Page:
Overall, the alterations in blood parameters observed in the current study are largely concordant with previous findings on the physiological response to marathon running. We found increases in the levels of total protein, urea, creatinine, bilirubin, creatine kinase, LDH, and troponin after the race; these findings paralleled those of a previous study in marathon runners (Bird et al., 2014) and were consistent with a scenario of exertional muscle injury and hemolysis. Some of these parameters returned to their basal values by 48 h post-race, whereas others (e.g., creatine kinase, LDH, and troponin) did not; again, this was consistent with previous reports (Kobayashi et al., 2005; Bird et al., 2014). We also confirmed that the increase in total WBC count was mainly due to increased numbers of neutrophils and monocytes (Kratz et al., 2002; Reid et al., 2004), which is commonly attributed to an inflammatory reaction to exertion-related tissue injury.

Regarding our novel results, we herein report that the plasma levels of GDF15 and FGF21 were both increased immediately after the marathon race and returned to normal levels within 48 h post-race. The extent of these transient bursts in GDF15 and FGF21 concentration was very variable among individuals, was not associated with any of the studied intrinsic exercise-associated traits (i.e., extent of prior training, duration of the race, etc.), and the degrees to which GDF15 and FGF21 increased were not correlated with each other in studied runners.

This is one of only a few studies to focus on how exercise affect the level of GDF15. Studies performed in soccer players after a match and rugby players after training reported a significant increase in GDF15 levels in blood (Sanchis-Gomar et al., 2013; Galliera et al., 2014), and a recent experimental study showed that there was a significant rise in GDF15 levels among volunteers who exercised at 67% of their VO2max for 1 h (Kleinert et al., 2018). In these reports, the increase in GDF15 was around 1.5- to 2-fold, which is much less than the more than fourfold increase found here after marathon race-associated strenuous exercise. Only a study in spartathlon runner found a rise in GDF15 levels in the fourfold range found here for marathon runners (Tchou et al., 2009) whereas around threefold increase in GDF51 levels were reported after a long distance cycling race (Conte et al., 2020). During the editorial processing of the current article, a study in Marathon runners in Poland has been reported (Kaleta-Duss et al., 2020) showing a rise in GDF15 levels immediately after the race and normalization thereafter, confirming our findings. In that study, focused to cardiovascular markers, a significant increase in the biomarkers of altered cardiac function BNP, NT-proANP, H-FABP, and Gal-3 immediately after the race was also found; however, they did not correlate with GDF15. Although the rise in GDF15 may be related to changes in cardiac hemodynamic volume and pressure overload immediately after the marathon, it has been proposed that GDF15 does not appear as reliable to track specifically cardiorespiratory fitness in acute exercise, possibly because of the contribution of other non-cardiac processes to the GDF15 rise in exercise (Kaleta-Duss et al., 2020). Nonetheless, some authors found GDF15 levels to be associated with impairment in exercise capacity in patients with the heart failure syndrome (Stahrenberg et al., 2010) whereas others do not consider GDF15 as a reliable biomarker of exercise capacity in heart failure patients (Fudim et al., 2020).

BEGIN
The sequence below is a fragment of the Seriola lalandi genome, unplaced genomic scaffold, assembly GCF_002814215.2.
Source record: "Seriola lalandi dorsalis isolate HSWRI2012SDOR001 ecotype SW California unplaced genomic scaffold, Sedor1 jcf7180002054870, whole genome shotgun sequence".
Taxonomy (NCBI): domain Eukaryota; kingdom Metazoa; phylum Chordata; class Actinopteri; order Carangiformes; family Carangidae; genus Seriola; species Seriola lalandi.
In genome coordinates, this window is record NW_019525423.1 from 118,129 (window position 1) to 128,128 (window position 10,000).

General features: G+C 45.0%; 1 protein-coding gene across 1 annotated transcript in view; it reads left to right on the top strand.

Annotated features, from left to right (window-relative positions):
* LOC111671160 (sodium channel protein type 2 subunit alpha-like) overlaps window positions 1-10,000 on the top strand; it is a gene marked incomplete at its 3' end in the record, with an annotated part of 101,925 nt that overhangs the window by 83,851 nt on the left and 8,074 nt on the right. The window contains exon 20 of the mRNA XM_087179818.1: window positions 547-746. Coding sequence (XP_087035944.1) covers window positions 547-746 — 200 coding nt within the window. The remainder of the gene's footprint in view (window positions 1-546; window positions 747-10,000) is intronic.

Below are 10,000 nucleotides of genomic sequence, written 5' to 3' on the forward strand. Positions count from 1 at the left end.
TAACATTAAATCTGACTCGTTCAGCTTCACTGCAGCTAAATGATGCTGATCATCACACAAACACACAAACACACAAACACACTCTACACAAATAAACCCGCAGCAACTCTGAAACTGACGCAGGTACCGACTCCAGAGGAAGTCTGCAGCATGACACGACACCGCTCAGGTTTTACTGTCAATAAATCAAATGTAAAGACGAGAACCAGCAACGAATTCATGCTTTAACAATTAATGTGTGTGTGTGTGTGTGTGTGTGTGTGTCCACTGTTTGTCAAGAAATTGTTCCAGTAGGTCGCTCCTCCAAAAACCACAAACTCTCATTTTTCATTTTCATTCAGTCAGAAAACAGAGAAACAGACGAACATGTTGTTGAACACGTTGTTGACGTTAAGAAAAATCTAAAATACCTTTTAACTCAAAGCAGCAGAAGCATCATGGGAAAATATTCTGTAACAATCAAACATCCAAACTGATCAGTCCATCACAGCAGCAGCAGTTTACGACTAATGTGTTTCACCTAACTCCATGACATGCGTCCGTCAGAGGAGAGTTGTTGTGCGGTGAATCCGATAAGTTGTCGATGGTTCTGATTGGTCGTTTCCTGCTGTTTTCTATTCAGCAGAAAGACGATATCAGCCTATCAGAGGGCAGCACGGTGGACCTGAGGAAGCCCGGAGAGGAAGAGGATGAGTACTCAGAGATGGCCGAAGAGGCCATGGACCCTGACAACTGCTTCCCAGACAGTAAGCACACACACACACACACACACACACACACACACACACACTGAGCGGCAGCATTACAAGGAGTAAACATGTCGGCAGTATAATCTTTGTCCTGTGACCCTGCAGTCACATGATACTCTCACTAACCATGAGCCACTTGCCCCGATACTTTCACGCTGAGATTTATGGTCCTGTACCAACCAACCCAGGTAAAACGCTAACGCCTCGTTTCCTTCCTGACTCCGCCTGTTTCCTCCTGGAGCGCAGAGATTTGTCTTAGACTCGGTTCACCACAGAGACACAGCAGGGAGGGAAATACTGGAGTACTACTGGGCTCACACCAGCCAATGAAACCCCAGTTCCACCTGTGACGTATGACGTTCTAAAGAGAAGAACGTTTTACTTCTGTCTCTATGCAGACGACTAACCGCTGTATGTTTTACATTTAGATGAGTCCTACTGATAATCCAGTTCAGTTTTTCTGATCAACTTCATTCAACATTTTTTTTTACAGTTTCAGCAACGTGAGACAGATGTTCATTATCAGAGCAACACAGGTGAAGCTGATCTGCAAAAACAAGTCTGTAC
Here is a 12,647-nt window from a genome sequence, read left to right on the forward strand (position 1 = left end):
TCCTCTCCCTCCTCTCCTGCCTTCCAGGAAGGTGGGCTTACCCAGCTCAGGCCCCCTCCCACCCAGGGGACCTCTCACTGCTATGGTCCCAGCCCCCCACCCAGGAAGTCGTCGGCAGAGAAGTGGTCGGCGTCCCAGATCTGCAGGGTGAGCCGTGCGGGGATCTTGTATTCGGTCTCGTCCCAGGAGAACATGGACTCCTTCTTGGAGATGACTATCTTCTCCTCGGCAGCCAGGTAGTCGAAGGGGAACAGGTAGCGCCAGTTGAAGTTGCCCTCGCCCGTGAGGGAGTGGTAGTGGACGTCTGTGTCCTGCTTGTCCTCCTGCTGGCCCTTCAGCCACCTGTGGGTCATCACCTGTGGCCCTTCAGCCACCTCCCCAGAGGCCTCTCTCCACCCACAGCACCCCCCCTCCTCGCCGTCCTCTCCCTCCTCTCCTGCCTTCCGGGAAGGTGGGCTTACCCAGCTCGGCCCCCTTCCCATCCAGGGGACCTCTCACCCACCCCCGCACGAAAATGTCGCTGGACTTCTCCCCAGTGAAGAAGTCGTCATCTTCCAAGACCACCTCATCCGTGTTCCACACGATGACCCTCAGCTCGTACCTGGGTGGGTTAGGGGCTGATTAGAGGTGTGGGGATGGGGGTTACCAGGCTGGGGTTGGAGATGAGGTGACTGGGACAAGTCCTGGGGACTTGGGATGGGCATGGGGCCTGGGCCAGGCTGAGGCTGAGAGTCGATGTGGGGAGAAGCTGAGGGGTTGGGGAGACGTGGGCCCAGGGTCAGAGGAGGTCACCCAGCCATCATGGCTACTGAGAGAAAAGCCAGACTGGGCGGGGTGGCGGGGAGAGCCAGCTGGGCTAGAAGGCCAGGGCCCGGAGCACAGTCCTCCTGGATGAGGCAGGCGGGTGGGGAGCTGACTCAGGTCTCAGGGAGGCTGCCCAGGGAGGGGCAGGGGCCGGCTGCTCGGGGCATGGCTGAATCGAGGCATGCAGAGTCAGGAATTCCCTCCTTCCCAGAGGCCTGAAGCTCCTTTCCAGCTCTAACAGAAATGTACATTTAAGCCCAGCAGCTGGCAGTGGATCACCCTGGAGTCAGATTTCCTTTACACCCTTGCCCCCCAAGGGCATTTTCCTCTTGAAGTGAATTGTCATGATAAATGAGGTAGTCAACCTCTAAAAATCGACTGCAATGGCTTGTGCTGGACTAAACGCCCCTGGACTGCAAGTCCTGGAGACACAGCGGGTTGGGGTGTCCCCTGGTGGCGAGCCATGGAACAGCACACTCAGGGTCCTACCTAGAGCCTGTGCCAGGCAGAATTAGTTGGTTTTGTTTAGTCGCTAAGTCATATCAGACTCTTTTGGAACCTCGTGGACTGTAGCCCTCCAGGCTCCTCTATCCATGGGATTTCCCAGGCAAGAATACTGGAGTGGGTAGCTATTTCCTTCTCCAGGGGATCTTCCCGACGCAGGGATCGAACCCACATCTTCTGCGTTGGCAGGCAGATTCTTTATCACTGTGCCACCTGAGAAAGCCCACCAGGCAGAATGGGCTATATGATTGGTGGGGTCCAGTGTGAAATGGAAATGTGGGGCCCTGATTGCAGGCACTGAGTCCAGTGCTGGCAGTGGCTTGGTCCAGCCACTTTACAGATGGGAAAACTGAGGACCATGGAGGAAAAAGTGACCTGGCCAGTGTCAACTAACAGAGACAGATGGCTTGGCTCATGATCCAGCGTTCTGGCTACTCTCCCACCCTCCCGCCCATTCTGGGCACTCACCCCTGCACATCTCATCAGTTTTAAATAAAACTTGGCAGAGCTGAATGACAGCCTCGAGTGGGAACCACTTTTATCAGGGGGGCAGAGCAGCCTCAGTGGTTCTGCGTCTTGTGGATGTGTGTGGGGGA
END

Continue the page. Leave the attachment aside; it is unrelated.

Concerning FGF21, the previous studies reported –twofold to fourfold increases in FGF21 after experimental bouts of acute exercise (1–3 h) (Kim et al., 2013; Hansen et al., 2015, 2016; Slusher et al., 2015; Morville et al., 2018; Sargeant et al., 2018), whereas we observed a much greater increase of around 20-fold in the level of FGF21 immediately after the runners completed the marathon race.

It is worth mentioning that, beyond exercise, the blood levels of GDF15 and FGF21 are also increased in pathological contexts, such as in patients affected by neuromuscular diseases caused by mitochondria DNA mutations (Suomalainen et al., 2011). Moreover, GDF15 and FGF21 were reported to be actively released by human muscle cells after experimental mitochondrial insults in vitro (Ribas et al., 2014; Montero et al., 2016). However, not all the above mentioned studies found correlations between the high levels of GDF15 and FGF21 in patients, and it has been proposed that GDF15 may have value as a biomarker of muscle damage, whereas FGF21 may be more strongly associated with mitochondrial-specific pathologies (Lehtonen et al., 2016).